Changes Birds singing in the rain, in the dawn chorus, on power lines. Birds knocking on the lawn, and poor mistaken worms answering them ... They take no thought for the morrow, not like you in your new job. - It paid for my flowers, now already stricken in years. The stiff cornflowers bleach, their blue rinse grows out. The marigolds develop a stoop and go bald, orange clowns, straw polls, their petals coming out in fistfuls ... Hard to take you in your new professional pride - a salary, place of work, colleagues, corporate spirit - your new femme d'affaires haircut, hard as nails. Say I must be repressive, afraid of castration, loving the quest better than its fulfilment. - What became of you, bright sparrow, featherhead? poem by Michael Hofmann republished with permission of the author first published in The New Yorker from Acrimony (Faber, 1986) I've loved Hofmann's poetry since I first came across an old copy of what I still think hi

Louis MacNeice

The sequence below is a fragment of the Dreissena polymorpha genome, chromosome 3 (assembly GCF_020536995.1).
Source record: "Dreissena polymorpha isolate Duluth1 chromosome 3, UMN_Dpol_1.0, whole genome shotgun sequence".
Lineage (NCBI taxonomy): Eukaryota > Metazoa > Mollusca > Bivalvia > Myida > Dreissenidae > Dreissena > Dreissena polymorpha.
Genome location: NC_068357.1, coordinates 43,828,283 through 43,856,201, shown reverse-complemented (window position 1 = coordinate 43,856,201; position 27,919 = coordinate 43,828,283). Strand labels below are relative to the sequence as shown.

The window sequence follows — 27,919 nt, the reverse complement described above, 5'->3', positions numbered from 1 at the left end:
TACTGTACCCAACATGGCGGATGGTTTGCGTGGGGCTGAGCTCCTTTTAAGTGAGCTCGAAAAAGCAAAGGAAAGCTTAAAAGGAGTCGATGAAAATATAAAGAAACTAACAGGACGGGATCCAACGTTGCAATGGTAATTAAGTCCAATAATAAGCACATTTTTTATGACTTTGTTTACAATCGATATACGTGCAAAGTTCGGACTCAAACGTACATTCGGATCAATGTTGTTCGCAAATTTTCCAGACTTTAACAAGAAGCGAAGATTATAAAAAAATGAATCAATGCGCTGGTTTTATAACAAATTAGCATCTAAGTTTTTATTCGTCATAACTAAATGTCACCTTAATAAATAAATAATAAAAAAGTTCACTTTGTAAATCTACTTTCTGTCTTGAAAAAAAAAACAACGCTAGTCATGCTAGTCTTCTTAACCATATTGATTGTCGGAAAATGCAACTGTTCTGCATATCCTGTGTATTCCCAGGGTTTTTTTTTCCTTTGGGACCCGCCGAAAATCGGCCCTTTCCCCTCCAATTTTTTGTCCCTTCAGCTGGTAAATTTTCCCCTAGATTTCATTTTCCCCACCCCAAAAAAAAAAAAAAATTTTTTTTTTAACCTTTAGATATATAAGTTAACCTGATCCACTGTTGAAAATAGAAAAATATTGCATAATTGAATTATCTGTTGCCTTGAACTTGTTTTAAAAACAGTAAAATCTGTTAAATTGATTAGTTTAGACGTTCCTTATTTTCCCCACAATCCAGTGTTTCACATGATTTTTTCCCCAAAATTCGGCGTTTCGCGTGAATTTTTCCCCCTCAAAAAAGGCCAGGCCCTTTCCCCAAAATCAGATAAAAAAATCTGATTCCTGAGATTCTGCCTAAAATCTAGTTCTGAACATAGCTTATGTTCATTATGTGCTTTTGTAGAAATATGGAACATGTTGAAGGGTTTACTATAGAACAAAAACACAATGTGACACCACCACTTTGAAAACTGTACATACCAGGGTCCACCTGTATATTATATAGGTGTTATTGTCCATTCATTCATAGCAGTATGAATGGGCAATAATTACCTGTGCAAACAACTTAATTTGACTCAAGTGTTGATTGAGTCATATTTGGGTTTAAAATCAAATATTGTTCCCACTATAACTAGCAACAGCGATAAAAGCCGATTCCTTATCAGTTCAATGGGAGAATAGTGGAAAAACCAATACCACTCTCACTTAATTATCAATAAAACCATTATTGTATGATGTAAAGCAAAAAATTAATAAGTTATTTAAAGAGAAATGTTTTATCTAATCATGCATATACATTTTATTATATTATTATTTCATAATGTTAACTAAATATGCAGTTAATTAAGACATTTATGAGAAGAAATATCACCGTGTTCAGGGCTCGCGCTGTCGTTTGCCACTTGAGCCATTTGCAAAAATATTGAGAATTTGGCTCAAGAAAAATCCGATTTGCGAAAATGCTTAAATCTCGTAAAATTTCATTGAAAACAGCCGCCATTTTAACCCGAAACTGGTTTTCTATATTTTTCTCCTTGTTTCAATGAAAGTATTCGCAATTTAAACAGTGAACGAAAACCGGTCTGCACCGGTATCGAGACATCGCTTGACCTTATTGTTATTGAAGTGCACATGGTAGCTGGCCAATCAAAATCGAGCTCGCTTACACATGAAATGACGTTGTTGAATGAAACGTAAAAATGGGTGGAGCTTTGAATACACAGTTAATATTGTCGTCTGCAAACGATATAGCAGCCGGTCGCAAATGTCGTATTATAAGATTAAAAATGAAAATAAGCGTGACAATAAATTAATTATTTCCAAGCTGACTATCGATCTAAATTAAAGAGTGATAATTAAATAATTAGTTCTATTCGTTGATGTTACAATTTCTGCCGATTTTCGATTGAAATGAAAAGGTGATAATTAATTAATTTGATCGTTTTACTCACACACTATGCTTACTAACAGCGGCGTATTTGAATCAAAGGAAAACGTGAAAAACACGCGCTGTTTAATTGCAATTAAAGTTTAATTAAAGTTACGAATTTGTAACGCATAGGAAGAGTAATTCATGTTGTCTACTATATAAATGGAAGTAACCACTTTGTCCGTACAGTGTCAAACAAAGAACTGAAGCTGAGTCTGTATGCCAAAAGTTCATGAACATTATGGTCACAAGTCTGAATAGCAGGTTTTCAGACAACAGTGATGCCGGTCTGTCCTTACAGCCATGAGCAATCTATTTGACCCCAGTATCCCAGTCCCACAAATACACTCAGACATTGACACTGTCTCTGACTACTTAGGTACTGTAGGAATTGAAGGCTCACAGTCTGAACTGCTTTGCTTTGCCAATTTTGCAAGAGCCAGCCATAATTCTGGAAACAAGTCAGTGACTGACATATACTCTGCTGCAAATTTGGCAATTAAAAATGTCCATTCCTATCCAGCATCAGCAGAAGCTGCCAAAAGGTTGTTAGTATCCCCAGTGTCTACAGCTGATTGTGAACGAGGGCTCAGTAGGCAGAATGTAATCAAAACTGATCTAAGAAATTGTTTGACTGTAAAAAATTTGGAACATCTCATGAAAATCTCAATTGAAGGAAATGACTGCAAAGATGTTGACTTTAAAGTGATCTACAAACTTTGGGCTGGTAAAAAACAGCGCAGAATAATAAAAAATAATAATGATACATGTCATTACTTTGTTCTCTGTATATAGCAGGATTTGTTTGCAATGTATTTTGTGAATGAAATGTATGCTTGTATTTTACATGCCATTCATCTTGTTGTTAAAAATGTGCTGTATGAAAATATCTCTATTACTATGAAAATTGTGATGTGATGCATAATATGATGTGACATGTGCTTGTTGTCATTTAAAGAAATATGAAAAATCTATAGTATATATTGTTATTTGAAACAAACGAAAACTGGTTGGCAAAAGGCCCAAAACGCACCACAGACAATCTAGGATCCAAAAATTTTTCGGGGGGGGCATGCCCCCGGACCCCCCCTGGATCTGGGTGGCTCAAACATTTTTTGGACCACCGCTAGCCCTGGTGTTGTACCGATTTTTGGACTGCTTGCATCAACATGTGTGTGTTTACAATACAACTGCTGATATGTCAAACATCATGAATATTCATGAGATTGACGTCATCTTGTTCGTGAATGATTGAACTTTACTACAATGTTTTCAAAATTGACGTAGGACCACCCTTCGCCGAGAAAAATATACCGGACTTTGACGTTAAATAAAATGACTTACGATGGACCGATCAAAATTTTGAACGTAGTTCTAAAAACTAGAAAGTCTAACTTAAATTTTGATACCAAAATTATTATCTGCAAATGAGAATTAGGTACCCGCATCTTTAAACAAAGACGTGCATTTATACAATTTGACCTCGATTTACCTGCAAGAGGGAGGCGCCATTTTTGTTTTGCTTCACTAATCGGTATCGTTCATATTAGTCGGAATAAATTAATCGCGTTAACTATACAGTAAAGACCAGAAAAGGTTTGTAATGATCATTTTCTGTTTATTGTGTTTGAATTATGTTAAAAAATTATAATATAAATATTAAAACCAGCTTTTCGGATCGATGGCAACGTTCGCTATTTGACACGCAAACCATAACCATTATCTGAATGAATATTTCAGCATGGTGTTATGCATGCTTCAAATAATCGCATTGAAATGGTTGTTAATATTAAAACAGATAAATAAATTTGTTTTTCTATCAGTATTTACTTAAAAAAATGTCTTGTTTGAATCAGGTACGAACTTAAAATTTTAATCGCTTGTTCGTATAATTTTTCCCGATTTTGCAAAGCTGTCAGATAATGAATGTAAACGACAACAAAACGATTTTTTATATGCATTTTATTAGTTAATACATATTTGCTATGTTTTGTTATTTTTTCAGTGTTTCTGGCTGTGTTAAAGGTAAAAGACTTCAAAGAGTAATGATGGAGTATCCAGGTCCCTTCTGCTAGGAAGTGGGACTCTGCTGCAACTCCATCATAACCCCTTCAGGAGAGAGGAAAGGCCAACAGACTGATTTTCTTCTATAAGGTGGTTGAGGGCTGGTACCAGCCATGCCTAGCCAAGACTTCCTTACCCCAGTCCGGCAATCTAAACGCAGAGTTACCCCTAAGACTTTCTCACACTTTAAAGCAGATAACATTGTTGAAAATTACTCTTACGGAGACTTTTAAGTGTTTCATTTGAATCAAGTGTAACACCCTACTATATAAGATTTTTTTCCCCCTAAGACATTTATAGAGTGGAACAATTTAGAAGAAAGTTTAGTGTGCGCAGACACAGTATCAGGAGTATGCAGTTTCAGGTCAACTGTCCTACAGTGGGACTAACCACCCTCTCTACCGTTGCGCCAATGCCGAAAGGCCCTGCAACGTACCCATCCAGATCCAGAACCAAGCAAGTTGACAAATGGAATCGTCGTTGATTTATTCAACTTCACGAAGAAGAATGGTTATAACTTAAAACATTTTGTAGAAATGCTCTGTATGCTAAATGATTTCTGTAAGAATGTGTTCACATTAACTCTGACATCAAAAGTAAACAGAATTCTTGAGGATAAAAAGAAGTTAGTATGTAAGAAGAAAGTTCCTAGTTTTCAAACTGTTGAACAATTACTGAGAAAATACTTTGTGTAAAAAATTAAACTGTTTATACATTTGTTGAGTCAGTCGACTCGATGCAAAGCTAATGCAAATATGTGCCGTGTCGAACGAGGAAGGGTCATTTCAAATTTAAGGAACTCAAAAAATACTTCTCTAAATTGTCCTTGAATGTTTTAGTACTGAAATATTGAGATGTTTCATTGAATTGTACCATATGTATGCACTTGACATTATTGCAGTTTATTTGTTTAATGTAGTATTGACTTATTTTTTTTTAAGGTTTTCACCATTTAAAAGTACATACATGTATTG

‘World is crazier and more of it than we think, incorrigibly plural’. Even if you’re not that well-versed in modern British and Irish poetry, chances are you’ll still know ‘Snow’, or a line or two from the poem will seem naggingly familiar. While still in his twenties, Louis MacNeice wrote it in 1935, and since then, it’s been a favourite with readers, writers and editors, cropping up in every kind of poetry anthology. Weird, then, that MacNeice’s work has often been seen as a footnote to that of his illustrious pal W.H. Auden, when he’s so clearly a hugely original poet in his own right. And when, among more recent generations, the likes of Seamus Heaney, Michael Longley, Derek Mahon, Don Paterson and Conor O’Callaghan have all cited him as a major influence in their own writing. It’s not like ‘Snow’ was a one hit wonder, either. Despite some of the less exciting – and often lengthy – stuff he wrote in the early 50s, MacNeice only got better, perfecting his moving, atmospheric an